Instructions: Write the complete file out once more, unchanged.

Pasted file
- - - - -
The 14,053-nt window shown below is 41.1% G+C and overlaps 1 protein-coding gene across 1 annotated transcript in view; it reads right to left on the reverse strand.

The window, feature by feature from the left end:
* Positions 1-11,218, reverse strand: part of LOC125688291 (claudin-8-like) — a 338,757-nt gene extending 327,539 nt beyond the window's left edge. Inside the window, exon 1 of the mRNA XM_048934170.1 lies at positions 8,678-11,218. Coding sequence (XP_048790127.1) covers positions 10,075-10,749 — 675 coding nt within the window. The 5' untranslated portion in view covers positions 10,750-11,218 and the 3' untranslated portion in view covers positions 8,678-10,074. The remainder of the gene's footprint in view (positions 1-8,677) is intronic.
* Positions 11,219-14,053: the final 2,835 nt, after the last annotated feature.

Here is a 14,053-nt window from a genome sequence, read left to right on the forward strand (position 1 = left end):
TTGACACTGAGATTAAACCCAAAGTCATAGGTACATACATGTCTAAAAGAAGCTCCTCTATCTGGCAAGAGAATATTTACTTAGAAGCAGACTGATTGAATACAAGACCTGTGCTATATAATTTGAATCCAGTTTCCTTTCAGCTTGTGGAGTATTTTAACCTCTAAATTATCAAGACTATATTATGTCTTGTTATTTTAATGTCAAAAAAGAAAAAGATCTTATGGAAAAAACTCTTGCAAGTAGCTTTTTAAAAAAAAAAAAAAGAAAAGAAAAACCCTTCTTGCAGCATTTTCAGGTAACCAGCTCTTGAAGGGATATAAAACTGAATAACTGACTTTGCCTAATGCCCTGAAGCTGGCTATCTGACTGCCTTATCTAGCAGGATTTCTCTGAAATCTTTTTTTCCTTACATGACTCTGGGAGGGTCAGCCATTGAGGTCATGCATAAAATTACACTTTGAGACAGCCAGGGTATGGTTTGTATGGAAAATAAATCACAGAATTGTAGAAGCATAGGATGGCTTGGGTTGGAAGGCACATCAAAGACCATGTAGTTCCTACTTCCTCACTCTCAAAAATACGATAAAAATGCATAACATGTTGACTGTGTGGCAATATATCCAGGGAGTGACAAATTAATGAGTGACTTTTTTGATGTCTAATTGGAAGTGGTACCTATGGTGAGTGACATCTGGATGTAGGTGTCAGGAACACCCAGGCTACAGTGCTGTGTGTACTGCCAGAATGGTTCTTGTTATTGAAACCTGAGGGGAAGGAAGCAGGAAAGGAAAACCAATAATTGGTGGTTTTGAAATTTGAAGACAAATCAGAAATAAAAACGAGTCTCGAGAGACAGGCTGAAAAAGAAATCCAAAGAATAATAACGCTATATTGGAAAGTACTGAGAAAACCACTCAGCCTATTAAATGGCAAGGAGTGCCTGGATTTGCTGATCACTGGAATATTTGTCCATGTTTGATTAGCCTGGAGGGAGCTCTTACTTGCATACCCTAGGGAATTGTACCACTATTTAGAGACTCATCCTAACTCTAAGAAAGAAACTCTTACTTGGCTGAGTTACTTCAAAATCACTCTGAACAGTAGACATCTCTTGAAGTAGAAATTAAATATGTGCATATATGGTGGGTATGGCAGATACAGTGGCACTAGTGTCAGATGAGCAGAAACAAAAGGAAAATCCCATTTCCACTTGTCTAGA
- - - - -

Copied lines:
The 14,053-nt window shown below is 41.1% G+C and overlaps 1 protein-coding gene across 1 annotated transcript in view; it reads right to left on the reverse strand.

The window, feature by feature from the left end:
* Positions 1-11,218, reverse strand: part of LOC125688291 (claudin-8-like) — a 338,757-nt gene extending 327,539 nt beyond the window's left edge. Inside the window, exon 1 of the mRNA XM_048934170.1 lies at positions 8,678-11,218. Coding sequence (XP_048790127.1) covers positions 10,075-10,749 — 675 coding nt within the window. The 5' untranslated portion in view covers positions 10,750-11,218 and the 3' untranslated portion in view covers positions 8,678-10,074. The remainder of the gene's footprint in view (positions 1-8,677) is intronic.
* Positions 11,219-14,053: the final 2,835 nt, after the last annotated feature.

Here is a 14,053-nt window from a genome sequence, read left to right on the forward strand (position 1 = left end):
TTGACACTGAGATTAAACCCAAAGTCATAGGTACATACATGTCTAAAAGAAGCTCCTCTATCTGGCAAGAGAATATTTACTTAGAAGCAGACTGATTGAATACAAGACCTGTGCTATATAATTTGAATCCAGTTTCCTTTCAGCTTGTGGAGTATTTTAACCTCTAAATTATCAAGACTATATTATGTCTTGTTATTTTAATGTCAAAAAAGAAAAAGATCTTATGGAAAAAACTCTTGCAAGTAGCTTTTTAAAAAAAAAAAAAAGAAAAGAAAAACCCTTCTTGCAGCATTTTCAGGTAACCAGCTCTTGAAGGGATATAAAACTGAATAACTGACTTTGCCTAATGCCCTGAAGCTGGCTATCTGACTGCCTTATCTAGCAGGATTTCTCTGAAATCTTTTTTTCCTTACATGACTCTGGGAGGGTCAGCCATTGAGGTCATGCATAAAATTACACTTTGAGACAGCCAGGGTATGGTTTGTATGGAAAATAAATCACAGAATTGTAGAAGCATAGGATGGCTTGGGTTGGAAGGCACATCAAAGACCATGTAGTTCCTACTTCCTCACTCTCAAAAATACGATAAAAATGCATAACATGTTGACTGTGTGGCAATATATCCAGGGAGTGACAAATTAATGAGTGACTTTTTTGATGTCTAATTGGAAGTGGTACCTATGGTGAGTGACATCTGGATGTAGGTGTCAGGAACACCCAGGCTACAGTGCTGTGTGTACTGCCAGAATGGTTCTTGTTATTGAAACCTGAGGGGAAGGAAGCAGGAAAGGAAAACCAATAATTGGTGGTTTTGAAATTTGAAGACAAATCAGAAATAAAAACGAGTCTCGAGAGACAGGCTGAAAAAGAAATCCAAAGAATAATAACGCTATATTGGAAAGTACTGAGAAAACCACTCAGCCTATTAAATGGCAAGGAGTGCCTGGATTTGCTGATCACTGGAATATTTGTCCATGTTTGATTAGCCTGGAGGGAGCTCTTACTTGCATACCCTAGGGAATTGTACCACTATTTAGAGACTCATCCTAACTCTAAGAAAGAAACTCTTACTTGGCTGAGTTACTTCAAAATCACTCTGAACAGTAGACATCTCTTGAAGTAGAAATTAAATATGTGCATATATGGTGGGTATGGCAGATACAGTGGCACTAGTGTCAGATGAGCAGAAACAAAAGGAAAATCCCATTTCCACTTGTCTAGA